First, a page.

With the Hyper-V client hypervisor, users will be able to run legacy operating systems and applications -- including older Internet Explorer versions -- on Windows 8 machines. Application incompatibility is one of the major problems facing customers when they upgrade to new versions of Windows, so the Hyper-V client hypervisor is expected to be a big help in that area.
But other questions surround the Hyper-V client hypervisor. Licensing complexity and costs, hardware requirements and performance issues could all put a damper on its use in IT shops.
Members of our Server Virtualization Advisory Board weigh in on the pros, cons and potential use cases of the Hyper-V client hypervisor as they answer this question:
How useful will the Hyper-V client hypervisor be to virtualization admins, and how will it affect Microsoft’s overall standing in the virtualization market?
Rob McShinsky, Dartmouth-Hitchcock Medical Center
It’s all about exposure. There will be industry experts performing painstaking feature and performance comparisons, which are important to know, but like Hyper-V on the server side, the client hypervisor’s most important feature will simply be that it is included in the operating system. Why do most users use Internet Explorer? Because it’s there. (Let’s hope Microsoft avoids possible anti-competition issues by bundling Hyper-V.)
Windows desktops are everywhere. As Windows 8 proliferates, the ability for admins to freely activate the client hypervisor without having to download or pay for it will drive its growing success. This in turn will spur greater adoption of the Hyper-V server hypervisor, as VM formats and exportability will be compatible (at least that is Microsoft’s hope). Like many personal relationships, proximity and familiarity often drive who we associate with. If Hyper-V on the client side has a good personality and is at least moderately friendly, there is a good chance Microsoft will make some new friends on the server side as well.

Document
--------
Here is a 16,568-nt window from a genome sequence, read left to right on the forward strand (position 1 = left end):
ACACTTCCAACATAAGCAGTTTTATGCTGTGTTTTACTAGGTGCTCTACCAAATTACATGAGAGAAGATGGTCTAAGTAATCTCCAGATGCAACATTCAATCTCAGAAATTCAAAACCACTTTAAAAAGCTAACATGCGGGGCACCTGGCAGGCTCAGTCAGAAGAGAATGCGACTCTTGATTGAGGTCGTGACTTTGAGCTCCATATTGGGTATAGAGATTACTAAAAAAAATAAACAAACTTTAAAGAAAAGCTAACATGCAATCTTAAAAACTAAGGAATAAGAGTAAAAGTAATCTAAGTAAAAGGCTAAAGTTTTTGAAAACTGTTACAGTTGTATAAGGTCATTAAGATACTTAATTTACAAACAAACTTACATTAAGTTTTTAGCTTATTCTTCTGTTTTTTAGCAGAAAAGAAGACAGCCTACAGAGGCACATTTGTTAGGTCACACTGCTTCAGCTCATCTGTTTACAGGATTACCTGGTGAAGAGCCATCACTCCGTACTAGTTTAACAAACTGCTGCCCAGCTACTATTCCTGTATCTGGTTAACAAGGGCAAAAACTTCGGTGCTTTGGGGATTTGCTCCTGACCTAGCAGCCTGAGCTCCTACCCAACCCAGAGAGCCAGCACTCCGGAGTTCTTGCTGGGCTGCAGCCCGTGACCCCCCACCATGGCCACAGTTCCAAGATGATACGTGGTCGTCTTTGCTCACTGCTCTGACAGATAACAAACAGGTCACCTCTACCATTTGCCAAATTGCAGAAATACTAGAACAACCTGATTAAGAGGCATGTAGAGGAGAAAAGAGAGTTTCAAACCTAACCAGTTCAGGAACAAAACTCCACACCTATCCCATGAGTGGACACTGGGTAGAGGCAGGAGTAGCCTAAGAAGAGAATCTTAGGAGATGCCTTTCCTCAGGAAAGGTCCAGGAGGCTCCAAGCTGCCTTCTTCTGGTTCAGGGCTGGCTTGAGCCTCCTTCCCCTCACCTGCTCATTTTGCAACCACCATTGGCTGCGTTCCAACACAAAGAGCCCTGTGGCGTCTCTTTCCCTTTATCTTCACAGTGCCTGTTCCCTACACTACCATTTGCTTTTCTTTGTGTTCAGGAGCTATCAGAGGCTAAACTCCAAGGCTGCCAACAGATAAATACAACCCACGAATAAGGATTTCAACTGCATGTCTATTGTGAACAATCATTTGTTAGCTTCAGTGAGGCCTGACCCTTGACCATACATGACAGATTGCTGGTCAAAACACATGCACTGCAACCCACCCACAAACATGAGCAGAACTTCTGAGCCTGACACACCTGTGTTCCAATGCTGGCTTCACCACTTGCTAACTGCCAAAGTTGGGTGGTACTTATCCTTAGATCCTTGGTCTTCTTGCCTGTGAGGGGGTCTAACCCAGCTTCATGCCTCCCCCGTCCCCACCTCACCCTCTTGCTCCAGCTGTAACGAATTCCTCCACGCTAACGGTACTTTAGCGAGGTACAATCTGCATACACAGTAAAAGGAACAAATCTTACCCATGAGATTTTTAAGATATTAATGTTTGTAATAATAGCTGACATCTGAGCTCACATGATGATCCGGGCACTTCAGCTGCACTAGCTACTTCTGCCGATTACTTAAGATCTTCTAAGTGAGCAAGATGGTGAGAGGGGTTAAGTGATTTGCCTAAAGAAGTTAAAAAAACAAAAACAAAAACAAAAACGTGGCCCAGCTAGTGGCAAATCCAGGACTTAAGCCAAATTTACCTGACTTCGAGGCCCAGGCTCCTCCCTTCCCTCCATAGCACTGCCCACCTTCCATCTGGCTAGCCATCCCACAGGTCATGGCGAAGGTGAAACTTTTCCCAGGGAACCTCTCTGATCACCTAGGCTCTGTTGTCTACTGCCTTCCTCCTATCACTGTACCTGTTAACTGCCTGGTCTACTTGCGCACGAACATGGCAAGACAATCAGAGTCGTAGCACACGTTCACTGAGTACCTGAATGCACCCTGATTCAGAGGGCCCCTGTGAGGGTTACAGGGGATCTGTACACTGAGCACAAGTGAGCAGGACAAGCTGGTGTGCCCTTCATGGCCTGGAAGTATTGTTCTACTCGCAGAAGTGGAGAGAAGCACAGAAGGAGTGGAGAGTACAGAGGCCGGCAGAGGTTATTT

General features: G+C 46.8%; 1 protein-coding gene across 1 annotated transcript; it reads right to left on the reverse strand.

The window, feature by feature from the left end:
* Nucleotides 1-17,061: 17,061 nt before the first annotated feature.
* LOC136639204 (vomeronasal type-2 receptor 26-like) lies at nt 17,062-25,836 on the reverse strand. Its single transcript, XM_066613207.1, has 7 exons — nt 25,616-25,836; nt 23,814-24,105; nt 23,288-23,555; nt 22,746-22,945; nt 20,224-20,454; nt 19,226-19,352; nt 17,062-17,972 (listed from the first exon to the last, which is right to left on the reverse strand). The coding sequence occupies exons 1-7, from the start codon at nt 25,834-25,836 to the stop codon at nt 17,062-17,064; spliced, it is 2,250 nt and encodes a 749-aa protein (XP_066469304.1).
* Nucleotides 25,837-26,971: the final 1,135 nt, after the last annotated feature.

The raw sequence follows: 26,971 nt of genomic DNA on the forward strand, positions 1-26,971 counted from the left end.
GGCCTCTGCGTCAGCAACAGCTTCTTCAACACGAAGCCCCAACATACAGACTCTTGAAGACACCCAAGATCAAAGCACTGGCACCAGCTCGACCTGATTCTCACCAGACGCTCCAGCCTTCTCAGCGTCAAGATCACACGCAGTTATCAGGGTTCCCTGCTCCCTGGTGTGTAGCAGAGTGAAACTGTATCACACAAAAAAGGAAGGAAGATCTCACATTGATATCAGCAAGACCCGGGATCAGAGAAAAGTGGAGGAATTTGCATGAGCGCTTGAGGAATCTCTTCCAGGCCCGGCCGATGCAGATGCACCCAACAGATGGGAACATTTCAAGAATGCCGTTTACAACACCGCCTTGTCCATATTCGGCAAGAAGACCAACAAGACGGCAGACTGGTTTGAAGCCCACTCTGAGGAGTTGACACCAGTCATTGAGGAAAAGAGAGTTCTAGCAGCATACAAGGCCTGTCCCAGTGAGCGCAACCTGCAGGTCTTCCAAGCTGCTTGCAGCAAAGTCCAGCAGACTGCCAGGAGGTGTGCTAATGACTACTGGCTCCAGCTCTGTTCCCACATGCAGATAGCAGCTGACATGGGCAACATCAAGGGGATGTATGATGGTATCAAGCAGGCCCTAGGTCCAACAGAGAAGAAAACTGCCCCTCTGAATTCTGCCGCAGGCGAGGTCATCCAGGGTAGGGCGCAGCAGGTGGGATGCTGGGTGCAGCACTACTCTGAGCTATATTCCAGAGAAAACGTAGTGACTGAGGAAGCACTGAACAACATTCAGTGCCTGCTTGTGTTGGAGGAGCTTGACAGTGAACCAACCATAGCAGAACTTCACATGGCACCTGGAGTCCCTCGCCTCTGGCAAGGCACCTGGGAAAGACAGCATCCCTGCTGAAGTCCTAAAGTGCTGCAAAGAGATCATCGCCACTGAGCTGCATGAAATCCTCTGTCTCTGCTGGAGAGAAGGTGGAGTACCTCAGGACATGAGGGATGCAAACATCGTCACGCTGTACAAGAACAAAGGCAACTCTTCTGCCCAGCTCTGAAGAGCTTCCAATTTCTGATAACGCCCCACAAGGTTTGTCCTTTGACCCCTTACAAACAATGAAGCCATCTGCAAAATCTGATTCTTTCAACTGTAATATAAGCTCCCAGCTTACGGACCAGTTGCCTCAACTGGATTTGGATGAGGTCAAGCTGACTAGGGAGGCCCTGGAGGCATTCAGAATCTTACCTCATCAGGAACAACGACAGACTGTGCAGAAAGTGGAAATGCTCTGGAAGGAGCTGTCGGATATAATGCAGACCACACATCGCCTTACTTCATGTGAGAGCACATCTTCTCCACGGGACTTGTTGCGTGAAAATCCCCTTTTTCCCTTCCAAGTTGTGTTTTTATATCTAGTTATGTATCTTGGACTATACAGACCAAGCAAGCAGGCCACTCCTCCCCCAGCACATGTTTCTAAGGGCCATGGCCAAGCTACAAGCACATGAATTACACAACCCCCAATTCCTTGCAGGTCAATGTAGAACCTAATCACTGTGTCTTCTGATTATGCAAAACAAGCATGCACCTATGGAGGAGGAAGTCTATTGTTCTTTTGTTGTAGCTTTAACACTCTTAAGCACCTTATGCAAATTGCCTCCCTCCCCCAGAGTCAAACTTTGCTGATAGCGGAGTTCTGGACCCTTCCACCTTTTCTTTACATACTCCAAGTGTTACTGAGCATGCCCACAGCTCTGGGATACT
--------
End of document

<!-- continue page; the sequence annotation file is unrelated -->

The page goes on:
Client-based hypervisors will once again change the way we look at computing. Just like your current server-based virtual environment, client hypervisors will greatly simplify your desktop computing experience. Snapshotting and the ability to move your virtual desktop between physical hardware are just a couple of the major benefits we will see. They will provide the ability to transport your desktop back and forth between work and home, and allow you to roll back changes quickly when developing.
However, client virtualization will have its limitations. There will be increased licensing considerations, for example, as we begin to place multiple operating systems on the same piece of hardware. But in my opinion, the benefits -- especially for the IT administrator -- greatly outweigh the costs.
Shannon Snowden, New Age Technologies
The Hyper-V client hypervisor in Windows 8 is going after a very niche market, where the combination of application streaming, Web-based applications, terminal server and VDI doesn’t fit. I see client hypervisors as a subset of an overall, centralized desktop or application virtualization strategy. However, a machine capable of hosting a client hypervisor, with both a corporate desktop and a personal desktop, requires significant processing power and local storage. That’s just about the exact opposite of the ideal virtual desktop device.
I think client hypervisors may find they are competing more with existing desktop imaging solutions like Ghost or Altiris than with streaming or VDI technologies.
Dave Sobel, Evolve Technologies
The client hypervisor shows Microsoft's commitment to the Hyper-V platform. This now standardizes the VM format and management systems from end to end, allowing for the use of Windows desktops as staging and test platforms, and allowing customers to move back and forth between VMs more easily. Admins will also have more Hyper-V management capabilities built right into their desktop operating system, easing management and accelerating training.
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